Copyright Publications

Here are my recent publications on copyright law – you can download a copy by clicking on the title.

A Comparative Analysis of the Three-Step Tests in International Treaties IIC - International Review of Intellectual Property and Competition Law, Vol. 45, No. 4 (2014). This article undertakes a detailed comparison of each element of each step of the three-step test, across all implementations of the test.  It shows that each version of the test contains differences in meaning, and that these differences often have practical significance.  As a result, it provides additional support for the view that there is no such thing as the three-step test – rather, there are eight three-steps tests, each of which is uniquely different.

Making it Simple: How Copyright Legislation can be Simplified New Zealand Intellectual Property Journal, Vol. 6, No. 5 (2011). This article continues my exploration, commenced more than a decade ago, of how copyright legislation can be simplified. It begins by considering the nature and purpose of complexity in copyright legislation, and the reasons for simplification of copyright legislation. Approaches to simplification are illustrated through application to actual legislation (in this case, the New Zealand Copyright Act 1994). Simplifications are proposed for the categories of protected subject matters, for the exclusive rights that are granted to those protected subject matters, and for the exceptions that apply to those exclusive rights.

Maximising Permissible Exceptions to Intellectual Property Rights Chapter 7 in Kur A. and Mizaras V. (eds), The Structure of Intellectual Property Law: Can One Size Fit All?, Edward Elgar (2011). This chapter offers an insight into how, in a practical manner, a national legislature can maximise the scope of permissible activities in respect of IP rights while remaining compliant with the international constraints on exceptions to IP rights.

“Cultural Institutions, Digitisation and Copyright Reform Media & Arts Law Review, Vol. 12, No. 3 (2007). This article considers the way in which copyright law should be reformed so as to permit cultural institutions to take advantage of the opportunities provided by digital technology.

“Canada’s private copying levy – does it comply with Canada’s international treaty obligations?” Intellectual Property Journal, Vol. 20, No. 1 (2006). This article examines whether the operation of Canada’s private copying levy in relation to foreign performers and sound recording makers is consistent with the requirement of ‘national treatment’ pursuant to Canada’s international copyright obligations, current and future.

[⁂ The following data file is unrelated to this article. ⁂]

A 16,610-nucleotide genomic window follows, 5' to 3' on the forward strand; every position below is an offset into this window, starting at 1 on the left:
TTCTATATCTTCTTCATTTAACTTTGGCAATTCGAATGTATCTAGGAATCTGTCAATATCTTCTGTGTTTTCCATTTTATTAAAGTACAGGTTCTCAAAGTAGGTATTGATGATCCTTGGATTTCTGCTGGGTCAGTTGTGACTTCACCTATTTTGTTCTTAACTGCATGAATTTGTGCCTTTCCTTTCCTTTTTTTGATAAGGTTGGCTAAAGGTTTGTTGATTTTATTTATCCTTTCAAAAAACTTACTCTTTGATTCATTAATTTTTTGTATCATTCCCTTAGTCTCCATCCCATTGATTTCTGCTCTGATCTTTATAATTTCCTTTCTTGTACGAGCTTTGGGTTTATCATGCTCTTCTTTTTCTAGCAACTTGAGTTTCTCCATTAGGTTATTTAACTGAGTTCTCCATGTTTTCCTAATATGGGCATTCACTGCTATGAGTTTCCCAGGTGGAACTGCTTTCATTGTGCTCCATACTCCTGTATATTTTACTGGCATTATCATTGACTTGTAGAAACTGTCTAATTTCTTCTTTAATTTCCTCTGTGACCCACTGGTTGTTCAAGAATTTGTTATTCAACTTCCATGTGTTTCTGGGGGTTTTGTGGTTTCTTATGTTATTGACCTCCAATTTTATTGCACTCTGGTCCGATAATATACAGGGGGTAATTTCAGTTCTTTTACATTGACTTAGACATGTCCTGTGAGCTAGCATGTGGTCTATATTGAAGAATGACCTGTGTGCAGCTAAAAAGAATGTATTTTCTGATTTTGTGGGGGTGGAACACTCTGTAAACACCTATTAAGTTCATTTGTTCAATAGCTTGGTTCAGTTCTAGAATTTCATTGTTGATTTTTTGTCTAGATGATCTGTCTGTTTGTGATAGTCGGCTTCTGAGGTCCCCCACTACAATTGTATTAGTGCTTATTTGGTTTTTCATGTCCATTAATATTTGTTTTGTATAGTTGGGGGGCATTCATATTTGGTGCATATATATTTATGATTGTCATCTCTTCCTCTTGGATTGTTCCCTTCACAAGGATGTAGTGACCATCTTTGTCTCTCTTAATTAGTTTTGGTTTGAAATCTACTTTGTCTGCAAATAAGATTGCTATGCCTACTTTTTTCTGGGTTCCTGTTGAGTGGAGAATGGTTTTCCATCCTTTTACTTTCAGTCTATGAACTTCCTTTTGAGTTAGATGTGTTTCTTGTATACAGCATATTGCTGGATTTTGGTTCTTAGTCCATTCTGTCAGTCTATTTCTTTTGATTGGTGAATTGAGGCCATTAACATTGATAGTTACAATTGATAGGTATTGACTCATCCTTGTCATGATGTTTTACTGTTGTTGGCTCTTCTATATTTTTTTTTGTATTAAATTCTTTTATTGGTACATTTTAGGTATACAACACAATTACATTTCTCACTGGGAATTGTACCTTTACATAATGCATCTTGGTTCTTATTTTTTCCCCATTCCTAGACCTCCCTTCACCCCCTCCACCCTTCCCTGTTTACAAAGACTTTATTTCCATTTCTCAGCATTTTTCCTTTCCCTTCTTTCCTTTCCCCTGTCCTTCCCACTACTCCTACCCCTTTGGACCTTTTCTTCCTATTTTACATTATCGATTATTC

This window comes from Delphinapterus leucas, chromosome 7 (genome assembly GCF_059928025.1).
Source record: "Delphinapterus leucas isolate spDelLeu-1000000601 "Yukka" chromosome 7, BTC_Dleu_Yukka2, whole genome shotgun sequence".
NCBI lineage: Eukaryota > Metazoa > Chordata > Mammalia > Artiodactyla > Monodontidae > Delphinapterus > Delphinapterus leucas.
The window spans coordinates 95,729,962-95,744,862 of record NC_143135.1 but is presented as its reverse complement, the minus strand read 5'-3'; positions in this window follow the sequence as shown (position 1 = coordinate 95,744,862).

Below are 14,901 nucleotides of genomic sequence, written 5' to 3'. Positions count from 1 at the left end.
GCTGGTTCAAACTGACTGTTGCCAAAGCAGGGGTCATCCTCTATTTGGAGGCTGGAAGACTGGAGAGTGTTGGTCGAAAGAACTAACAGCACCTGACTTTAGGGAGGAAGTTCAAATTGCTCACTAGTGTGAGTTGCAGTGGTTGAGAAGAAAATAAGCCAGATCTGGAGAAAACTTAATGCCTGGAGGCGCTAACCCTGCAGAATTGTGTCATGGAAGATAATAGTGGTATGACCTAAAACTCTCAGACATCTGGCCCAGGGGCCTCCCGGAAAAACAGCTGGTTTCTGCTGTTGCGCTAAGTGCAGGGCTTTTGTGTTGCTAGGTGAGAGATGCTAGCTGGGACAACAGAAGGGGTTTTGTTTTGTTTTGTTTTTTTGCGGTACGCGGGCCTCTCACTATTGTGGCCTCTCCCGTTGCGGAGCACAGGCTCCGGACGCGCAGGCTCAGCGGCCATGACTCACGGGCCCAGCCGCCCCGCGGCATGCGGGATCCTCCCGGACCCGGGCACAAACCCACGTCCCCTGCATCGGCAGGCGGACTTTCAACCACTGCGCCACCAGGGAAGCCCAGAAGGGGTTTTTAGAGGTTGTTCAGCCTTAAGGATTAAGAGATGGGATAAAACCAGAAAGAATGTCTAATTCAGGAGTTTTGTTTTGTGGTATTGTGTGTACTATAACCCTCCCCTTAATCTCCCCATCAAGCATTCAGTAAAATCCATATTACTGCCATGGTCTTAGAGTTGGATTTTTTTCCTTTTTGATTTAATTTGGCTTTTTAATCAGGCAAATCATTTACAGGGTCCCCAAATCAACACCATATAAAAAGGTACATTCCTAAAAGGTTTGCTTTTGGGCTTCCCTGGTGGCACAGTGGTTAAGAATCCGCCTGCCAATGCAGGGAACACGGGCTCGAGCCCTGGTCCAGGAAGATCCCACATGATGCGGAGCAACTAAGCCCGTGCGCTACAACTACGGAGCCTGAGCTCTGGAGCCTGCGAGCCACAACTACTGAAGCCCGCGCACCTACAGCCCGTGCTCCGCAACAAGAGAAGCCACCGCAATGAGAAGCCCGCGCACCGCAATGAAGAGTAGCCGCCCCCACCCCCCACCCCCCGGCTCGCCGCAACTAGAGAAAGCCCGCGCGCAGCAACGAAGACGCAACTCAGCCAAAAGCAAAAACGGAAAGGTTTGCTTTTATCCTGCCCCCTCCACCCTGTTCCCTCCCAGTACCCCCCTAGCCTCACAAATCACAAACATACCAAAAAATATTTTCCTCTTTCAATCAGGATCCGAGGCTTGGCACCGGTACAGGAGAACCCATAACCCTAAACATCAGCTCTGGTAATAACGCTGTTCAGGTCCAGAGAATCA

“The New Right of Communication in Australia” Sydney Law Review, Vol. 27, No. 2 (2005). A new right of communication to the public was introduced into Australian copyright law in 2000, to implement Article 8 of the WIPO Copyright Treaty. This paper provides a detailed conceptualisation of this new right and the Treaty article on which it is based, and answers questions about when, where and by whom a communication to the public occurs in the context of transmission of a copyright work over the Internet.

Principle or Compromise?: Understanding the Original Thinking behind Statutory Licence and Levy Schemes for Private Copying Intellectual Property Quarterly, Vol.4 (2004). This paper examines the history of, as well as the rationales and the principles behind, the first statutory licence and levy scheme for private copying – the German scheme of 1965. It illustrates that the very principled German conception of copyright law reconciles strong protection of authors’ moral rights with what appears to the common law world to be a very pragmatic solution.

A Negotiated Solution to Audio Home Recording?: Lessons from the US Audio Home Recording Act of 1992 University of New South Wales Law Journal, Vol. 27, no. 1 (2004). This article critically examines the US Audio Home Recording Act, in order to determine whether Australia should consider enacting a similar scheme. Included is a discussion of the process of negotiated compromise when applied to the Australian context.

A Proposal for Simplifying UK Copyright Law European Intellectual Property Review, Vol. 23, no. 1 (2001).  This article argues that a simplification of the UK copyright legislation along lines similar to that proposed for Australia is both possible and desirable.

Spoken Words and Copyright Subsistence in Anglo-American Law Intellectual Property Quarterly, no. 4 (2000). This article argues that there is nothing inherent in the policy of copyright law which makes a material form requirement a necessary precondition for copyright subsistence. Indeed, the material form requirement, at least as it applies in relation to spoken words, may lead to outcomes inconsistent with copyright law’s objectives.

Simplifying Australian Copyright Law – the Why and the How Australian Intellectual Property Journal, Vol. 11 (2000).  In this article it is argued that the current copyright legislation is unnecessarily complex, unjustifiably discriminatory and technologically challenged.  Principles for simplification of the law are proposed, and an illustration of how those principles could be implemented is provided.